Chilean-born artist, architect and filmmaker Alfredo Jaar is celebrated for his poetic yet unflinching address of global injustices, political prejudice and tragedy. The recipient of numerous awards and accolades, Jaar was recently in Auckland, New Zealand, for the major group exhibition Space to Dream: Recent Art From South America, at the Auckland Art Gallery Toi o Tāmaki (07 May - 18 September 2016).
Jaar gave the keynote lecture for this exhibition, during which he discussed works from his extensive career that respond to different political situations including the Fukushima Daiichi nuclear disaster, Norway’s historically restrictive immigration policies, homelessness in Montreal and the Chilean victims of Augusto Pinochet’s regime. Between each of these discussions Jaar repeated a sequence of specific images: photographs of the lifeless body of Aylan Kurdi, the three-year old Syrian refugee who was found dead on a Turkish beach in September of 2015. Jaar is an artist who is interested in the power of the image to change minds and ideas—something that the photographs of this wretched small boy’s body potentially achieved when they were published in newspapers around the world. As Jaar observed, this media event shifted the European impression of the refugee as an unwanted interloper to person who is in desperate need of humanitarian aid. Jaar met with Kate Brettkelly-Chalmers to talk about these photographs, the plight of immigrants and the artistic memorialisation of global tragedies.
KB Your artist lecture was unusually affecting and emotive, especially with respect to the photographs of Aylan Kurdi. Can you talk about your approach to this image in the context of a public lecture?
AJ I lecture quite often—maybe some 30 times a year, all around the world—and I have learned with experience to read the audience. Every one of my works and every single project of mine implores them to ‘stay with me,’ ‘give me a minute of your time,’ ‘let me tell you something.’ And this is the same with my lectures. Over time, I realised that I had to create a system where the audience is taken with me: where they are truly listening and looking. This is something that can be difficult to do in contemporary society. We live in difficult times and difficult worlds where everyone is centred on their own little problems.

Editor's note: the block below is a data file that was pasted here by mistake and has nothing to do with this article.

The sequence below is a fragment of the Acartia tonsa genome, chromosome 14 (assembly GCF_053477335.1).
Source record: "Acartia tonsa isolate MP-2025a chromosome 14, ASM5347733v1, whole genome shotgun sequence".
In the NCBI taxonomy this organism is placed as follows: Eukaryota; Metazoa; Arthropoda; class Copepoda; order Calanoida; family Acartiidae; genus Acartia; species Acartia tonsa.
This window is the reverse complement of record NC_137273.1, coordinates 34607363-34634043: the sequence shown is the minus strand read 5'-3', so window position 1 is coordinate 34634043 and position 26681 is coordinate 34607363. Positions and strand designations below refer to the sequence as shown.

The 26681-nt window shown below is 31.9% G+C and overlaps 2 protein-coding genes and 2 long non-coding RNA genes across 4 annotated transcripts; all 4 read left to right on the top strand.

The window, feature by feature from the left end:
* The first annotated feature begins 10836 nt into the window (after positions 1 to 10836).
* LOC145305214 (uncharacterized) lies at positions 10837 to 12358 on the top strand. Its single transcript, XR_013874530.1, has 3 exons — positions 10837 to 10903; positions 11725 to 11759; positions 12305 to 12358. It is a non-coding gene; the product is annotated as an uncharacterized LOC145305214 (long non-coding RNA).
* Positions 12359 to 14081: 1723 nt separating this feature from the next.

I work with the politics of images. Society does not teach us to look at images. They teach children to read—words, sentences and vocabularies—but not to read images. I am interested in this issue. I want to make people ‘see.’
KB Is this why you repeated the sequence of images where Kurdi is lifted from the beach about five or six times throughout the course of the lecture? Were you gauging how the audience responded each time they were shown the same very difficult image?
AJ For me, repetition is not just repetition. With every single reiteration of that image the audience sees something else—they see another detail. The vision becomes fuller as they see it again and again. On the one hand, I was mimicking what the media has already done with this image. But on the other hand, I was hoping that by showing the further details and the wider context of the photograph, that people would finally see it. In actually seeing it, you start thinking about the meaning of the image: What does it mean for us? What is the relationship of that boy to me … ?